Perhaps you’ve read the statistics or seen the graphs of flat or declining productivity in the construction business.
Quit a few studies across the globe said much the same thing. Productivity almost everywhere else has been going gangbusters, but construction productivity has remained flat or declined. Even changing base periods or following different types of construction had little or no effect on the results of these studies. Productivity in construction lags seriously behind the rest of industry and commerce.
Most articles on the subject say similar things, if in different ways. Poor project management, inadequate communications, poor risk management, poor project organization, and inadequate Work-Breakdown-Structure are among the most commonly cited culprits. While all these, and more, undoubtedly contribute to the problem, one common thread warps and woofs its way through all the studies, papers, and research. Communication.
We’re not talking a lack of cell phones here. It’s communication among groups. Here’s an example. The architect may work on paper, or with a 2D CAD program, or with a 3D CAD. The engineering firm(s) might work in different CAD programs. The CMR might work with one set of programs, while the construction firm and subcontractors work in large format paper or some other set of software programs. And often, the communication medium among these groups is paper.
Enter BIM (Building Information Modeling). Construction professionals have been widely adopting the BIM process to design, construct and manage buildings with the assumption that this level of 3D coordination will improve communication and increase productivity. In the field, however, manual errors still exist. Installations that deviate from the model even slightly will have a domino effect on the remainder of the project. The resulting modifications will invalidate the original model, often making it useless for long-term facility maintenance.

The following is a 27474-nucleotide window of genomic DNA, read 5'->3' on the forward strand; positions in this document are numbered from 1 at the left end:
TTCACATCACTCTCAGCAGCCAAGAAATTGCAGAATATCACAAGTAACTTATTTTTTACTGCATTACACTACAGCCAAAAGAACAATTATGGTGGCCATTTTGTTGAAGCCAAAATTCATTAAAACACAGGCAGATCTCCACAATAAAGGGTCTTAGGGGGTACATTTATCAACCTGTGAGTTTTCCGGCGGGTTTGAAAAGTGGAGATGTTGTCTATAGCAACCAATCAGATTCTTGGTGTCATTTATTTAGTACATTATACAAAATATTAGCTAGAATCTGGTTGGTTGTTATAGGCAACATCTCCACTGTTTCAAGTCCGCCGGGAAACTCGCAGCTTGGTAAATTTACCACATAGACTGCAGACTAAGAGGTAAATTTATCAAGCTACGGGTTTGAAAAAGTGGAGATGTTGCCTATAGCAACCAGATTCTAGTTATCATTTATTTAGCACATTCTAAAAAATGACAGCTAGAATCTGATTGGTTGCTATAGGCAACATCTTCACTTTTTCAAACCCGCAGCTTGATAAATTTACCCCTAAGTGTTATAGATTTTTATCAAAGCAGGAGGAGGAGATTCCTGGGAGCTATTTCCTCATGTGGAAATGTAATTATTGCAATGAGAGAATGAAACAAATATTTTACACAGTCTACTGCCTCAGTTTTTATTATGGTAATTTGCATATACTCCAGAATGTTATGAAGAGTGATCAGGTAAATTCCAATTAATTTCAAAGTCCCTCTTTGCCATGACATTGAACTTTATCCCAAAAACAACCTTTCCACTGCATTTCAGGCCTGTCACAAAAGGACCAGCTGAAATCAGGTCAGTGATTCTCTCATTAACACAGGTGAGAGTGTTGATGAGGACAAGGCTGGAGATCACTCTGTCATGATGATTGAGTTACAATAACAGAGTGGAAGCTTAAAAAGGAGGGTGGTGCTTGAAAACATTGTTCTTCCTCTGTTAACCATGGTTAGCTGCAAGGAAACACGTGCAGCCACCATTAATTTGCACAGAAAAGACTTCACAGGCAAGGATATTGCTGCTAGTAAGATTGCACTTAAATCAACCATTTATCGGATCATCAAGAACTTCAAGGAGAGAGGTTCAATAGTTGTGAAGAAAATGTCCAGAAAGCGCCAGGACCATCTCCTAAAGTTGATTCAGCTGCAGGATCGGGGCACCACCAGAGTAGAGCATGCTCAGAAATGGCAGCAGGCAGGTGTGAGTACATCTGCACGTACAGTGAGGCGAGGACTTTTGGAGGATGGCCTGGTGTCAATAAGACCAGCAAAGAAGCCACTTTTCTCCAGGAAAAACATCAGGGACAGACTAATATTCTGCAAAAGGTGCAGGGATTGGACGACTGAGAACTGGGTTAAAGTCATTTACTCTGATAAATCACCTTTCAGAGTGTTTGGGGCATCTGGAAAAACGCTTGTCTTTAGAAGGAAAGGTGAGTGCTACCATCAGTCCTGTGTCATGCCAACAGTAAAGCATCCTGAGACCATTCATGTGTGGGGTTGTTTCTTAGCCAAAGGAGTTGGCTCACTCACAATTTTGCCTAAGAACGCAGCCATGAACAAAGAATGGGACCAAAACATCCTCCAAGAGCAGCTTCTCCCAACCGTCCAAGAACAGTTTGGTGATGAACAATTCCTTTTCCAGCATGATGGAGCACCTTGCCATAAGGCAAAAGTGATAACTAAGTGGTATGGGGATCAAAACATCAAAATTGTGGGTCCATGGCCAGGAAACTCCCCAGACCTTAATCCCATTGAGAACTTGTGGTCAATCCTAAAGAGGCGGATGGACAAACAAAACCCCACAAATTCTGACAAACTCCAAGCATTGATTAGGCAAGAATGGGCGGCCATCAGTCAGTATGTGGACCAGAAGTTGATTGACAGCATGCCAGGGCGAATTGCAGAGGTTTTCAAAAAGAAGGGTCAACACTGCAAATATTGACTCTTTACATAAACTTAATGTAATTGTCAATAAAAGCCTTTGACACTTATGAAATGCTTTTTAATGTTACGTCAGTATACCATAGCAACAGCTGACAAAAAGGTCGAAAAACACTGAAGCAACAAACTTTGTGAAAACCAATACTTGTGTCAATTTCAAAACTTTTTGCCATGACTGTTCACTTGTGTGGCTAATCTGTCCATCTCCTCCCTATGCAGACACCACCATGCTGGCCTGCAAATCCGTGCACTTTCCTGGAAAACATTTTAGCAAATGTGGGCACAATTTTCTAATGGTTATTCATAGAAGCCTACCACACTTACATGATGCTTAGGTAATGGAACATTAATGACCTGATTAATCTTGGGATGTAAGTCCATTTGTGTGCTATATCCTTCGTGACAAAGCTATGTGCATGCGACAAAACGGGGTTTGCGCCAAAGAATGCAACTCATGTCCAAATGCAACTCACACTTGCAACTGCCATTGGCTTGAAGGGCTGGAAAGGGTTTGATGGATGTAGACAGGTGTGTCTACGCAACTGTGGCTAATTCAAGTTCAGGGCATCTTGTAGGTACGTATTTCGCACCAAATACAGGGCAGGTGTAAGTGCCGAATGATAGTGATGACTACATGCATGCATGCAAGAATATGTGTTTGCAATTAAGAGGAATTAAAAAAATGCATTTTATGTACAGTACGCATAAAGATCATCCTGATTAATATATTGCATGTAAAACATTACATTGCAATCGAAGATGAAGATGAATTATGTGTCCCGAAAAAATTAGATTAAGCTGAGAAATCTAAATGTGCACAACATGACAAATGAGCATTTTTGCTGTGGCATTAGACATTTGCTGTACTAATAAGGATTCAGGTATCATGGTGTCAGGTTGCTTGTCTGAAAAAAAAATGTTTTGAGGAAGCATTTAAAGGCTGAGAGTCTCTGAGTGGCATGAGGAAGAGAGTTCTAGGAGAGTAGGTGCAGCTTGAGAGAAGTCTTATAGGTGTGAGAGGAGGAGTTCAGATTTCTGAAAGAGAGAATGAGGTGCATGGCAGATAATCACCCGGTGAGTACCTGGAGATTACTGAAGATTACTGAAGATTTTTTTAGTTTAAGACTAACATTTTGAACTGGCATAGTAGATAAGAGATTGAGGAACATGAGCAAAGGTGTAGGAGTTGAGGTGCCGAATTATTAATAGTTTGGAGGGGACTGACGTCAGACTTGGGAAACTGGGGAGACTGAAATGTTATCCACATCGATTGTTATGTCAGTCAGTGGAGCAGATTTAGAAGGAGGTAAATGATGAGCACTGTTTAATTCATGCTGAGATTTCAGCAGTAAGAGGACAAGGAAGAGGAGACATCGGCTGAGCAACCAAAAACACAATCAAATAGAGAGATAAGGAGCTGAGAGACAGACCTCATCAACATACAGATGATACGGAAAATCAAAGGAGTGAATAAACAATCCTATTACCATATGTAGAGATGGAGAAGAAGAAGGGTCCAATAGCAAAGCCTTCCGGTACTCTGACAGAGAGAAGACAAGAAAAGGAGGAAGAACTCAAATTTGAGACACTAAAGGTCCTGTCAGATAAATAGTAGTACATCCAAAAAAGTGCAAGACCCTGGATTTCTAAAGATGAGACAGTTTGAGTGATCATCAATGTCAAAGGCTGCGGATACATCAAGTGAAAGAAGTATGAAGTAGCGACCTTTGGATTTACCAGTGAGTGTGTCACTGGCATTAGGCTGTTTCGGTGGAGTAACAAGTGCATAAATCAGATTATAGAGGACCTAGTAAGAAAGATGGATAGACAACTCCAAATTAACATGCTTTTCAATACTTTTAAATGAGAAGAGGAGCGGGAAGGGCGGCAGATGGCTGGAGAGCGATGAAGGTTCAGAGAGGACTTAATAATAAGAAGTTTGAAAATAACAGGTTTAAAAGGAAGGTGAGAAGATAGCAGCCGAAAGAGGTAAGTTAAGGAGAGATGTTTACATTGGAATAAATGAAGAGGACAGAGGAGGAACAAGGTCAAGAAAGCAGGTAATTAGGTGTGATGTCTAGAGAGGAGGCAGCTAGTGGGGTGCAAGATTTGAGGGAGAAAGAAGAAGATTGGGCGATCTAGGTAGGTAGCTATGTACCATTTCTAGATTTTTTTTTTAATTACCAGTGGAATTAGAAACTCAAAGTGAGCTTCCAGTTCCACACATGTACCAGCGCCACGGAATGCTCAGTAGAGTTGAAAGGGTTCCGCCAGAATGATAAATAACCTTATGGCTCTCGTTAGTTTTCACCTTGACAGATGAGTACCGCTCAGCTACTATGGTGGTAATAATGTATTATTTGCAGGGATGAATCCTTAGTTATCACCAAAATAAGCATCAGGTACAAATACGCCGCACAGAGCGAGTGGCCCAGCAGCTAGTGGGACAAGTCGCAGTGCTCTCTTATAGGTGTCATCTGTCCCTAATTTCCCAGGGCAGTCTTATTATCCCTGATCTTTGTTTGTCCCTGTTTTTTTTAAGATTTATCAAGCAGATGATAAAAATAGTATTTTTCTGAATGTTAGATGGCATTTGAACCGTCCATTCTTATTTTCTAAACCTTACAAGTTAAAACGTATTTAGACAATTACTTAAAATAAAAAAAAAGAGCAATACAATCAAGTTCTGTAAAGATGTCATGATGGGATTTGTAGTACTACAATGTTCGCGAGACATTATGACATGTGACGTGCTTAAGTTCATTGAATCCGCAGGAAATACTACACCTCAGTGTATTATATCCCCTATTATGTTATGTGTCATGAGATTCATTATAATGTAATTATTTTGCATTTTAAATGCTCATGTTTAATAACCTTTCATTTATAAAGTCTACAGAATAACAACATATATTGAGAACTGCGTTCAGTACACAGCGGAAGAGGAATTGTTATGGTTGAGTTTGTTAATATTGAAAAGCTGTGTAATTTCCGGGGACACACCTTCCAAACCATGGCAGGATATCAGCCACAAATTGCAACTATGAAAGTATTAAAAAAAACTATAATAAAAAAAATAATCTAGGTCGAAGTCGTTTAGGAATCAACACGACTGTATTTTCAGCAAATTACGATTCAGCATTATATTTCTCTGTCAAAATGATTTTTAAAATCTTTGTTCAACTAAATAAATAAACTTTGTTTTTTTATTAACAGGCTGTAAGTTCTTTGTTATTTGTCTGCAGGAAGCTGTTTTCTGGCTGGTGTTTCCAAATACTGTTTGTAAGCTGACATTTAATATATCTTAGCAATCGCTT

Progressive laser scanning throughout a project detects deviations from the coordinated model. All parties will see the changes and the affected trades can quickly modify their planned installations or adjust prefabricated components. These changes are then communicated back to the field immediately. This halts the domino effect and maintains the accuracy of the model. The resulting virtual model will reflect precise, as-built conditions for inclusion in a useful turnover package.
The combination of BIM and progressive laser scanning is improving communications on construction projects around the country. This leads to considerably improved productivity. In one case, 250,000 sq. ft. of medical office space was constructed with zero field-detected RFIs.
Do you have questions about how this technology might be applied to your business or area of study? Give us a call or drop a line.